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24 Andre Lotterer 1
Women in F1: The Stirling Moss Debate

by Stephen Cox
Monday, April 22, 2013

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83-year-old Formula 1 legend Stirling Moss has once again spoken with conviction and said what he really believes to a world that has no convictions and doesn’t know what to believe. And the reaction has been as predictable as sunrise.

When asked last week if he believed that a woman could win in Formula 1, Moss riled slaves of political correctness by responding, “We've got some very strong and robust ladies, but when your life is at risk, I think the strain of that in a competitive situation will tell when you're trying to win... the mental stress, I think, would be pretty difficult for a lady to deal with in a practical fashion. I just don't think they have the aptitude to win a Formula One race.”

Race fans have heaped scorn upon Moss, calling him an “idiot” and an “outdated relic.” His comments were slurred as “archaic,” and “sexist rubbish” that “has no place in today’s society.”

The volume and tenacity of sheer hate directed at Stirling Moss was beyond description.

I find that rather odd since Moss did not volunteer the comment. On the contrary, he was merely responding to a reporter’s specific query. And the readers who now criticize his opinions obviously wanted to read them or they would never have followed the link to the story at all.

So the resolution seems simple to me. If you don’t want the man’s opinion, don’t ask.

But let’s look at a broader picture. Once again, we see a tragic example of “selective tolerance” in action. Those who hold Moss’ opinion – rightly or wrongly – are shouted down, insulted and barred from public debate, while those who do not are accepted as mainstream.

Personally, I don’t give a flying rat’s rump if a man or a woman, or chimpanzee or a freaking Martian ever wins a race or not. When the fields were 100% men, I still loved racing. If the fields were 100% women, I would still be at the track every weekend. I just plain don’t care. My allegiance is to the sport, not my gender.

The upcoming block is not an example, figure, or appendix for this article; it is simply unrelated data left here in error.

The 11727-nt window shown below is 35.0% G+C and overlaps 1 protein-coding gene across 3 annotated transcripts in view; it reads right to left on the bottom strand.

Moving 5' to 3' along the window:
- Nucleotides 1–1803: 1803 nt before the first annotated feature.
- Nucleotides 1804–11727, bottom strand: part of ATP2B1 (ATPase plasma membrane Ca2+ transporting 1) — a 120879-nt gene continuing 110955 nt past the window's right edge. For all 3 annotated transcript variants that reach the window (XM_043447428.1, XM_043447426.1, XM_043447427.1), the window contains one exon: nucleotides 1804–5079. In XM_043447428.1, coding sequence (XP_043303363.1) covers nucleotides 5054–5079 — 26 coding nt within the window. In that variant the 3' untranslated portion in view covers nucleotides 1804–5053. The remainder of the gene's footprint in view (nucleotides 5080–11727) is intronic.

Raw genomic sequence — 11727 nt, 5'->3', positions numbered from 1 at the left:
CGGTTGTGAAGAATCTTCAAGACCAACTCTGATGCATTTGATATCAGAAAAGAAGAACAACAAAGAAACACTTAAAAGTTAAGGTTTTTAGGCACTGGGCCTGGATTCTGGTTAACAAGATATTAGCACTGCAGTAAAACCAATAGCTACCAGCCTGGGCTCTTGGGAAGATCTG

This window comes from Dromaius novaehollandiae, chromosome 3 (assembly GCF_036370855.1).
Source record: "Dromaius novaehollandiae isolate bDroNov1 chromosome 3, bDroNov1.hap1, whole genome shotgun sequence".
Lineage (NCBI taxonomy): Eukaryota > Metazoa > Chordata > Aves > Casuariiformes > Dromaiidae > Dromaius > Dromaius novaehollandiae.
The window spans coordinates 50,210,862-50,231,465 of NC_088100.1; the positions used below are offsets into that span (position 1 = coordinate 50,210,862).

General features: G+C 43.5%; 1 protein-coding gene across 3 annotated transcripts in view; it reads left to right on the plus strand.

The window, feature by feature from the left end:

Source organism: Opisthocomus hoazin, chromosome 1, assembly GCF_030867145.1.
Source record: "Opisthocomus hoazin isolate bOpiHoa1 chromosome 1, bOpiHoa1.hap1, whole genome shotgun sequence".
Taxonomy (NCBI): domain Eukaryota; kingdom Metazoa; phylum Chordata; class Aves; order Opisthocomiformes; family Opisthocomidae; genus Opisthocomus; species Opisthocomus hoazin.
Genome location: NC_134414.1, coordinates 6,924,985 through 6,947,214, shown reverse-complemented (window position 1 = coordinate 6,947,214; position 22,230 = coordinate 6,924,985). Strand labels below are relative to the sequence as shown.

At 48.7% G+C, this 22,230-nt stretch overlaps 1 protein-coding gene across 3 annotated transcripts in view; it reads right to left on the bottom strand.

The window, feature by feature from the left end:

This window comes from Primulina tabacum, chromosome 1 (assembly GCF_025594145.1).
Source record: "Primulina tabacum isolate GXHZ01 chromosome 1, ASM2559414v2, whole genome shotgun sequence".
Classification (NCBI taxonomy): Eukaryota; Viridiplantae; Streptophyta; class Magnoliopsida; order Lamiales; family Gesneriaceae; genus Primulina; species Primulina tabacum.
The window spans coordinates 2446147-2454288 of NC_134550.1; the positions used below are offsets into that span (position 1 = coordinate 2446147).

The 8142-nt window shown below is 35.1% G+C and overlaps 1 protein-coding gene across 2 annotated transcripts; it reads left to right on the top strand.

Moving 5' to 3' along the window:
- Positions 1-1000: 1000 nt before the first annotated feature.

But truth be told, the Moss debate was never really about gender. It is not about auto racing at all. It is about The Agenda.

Anyone who questions The Agenda is branded an enemy of society. They must be re-educated by the system to accept The Agenda or face banishment from their field.

We are no longer encouraged to be individuals with our own opinions. Instead, everyone is expected to identify with a group, and those groups are expected to be in a state of constant war for supremacy disguised as equality.

As a result, female drivers have never received rightful credit for their achievements because The Agenda comes first. Is Danica Patrick ever noted as “the winner of the Japan 300?” No. Instead, she is universally known as the “first woman” to do this or that.

No one ever says that she drove a great race.

It’s really quite insulting. Women are never actually credited with excellence as race drivers. They can only be part of their collective, and their success is seen only as a springboard by which groups of selective self-interest can further The Agenda.

Perhaps we should learn to value individuals again. Remember, no matter what color or gender you might be, you are a minority. After all, there's only one of you.

So I am delighted to hear Moss share his views. At least he has the courage to stand up and speak his mind. Unlike today's highly polished, politically correct corporate clones posing as racecar drivers, Moss fears no media. The petty insults directed at him by alleged “fans” affect him not in the least. Right or wrong, at least he acts like a man.

And one day, when a woman does win in F1, let's hope she won’t be noted as “the first woman wearing a red helmet and pink fingernail polish to win on a cloudy Sunday after 4 o’clock thereby empowering underprivileged females in Santiago and Topeka.”

I hope people will simply say that she’s a truly outstanding racecar driver.

My guess is that Stirling Moss will be the first to shake her hand and admit that he is delighted to have been so wrong.

Stephen Cox

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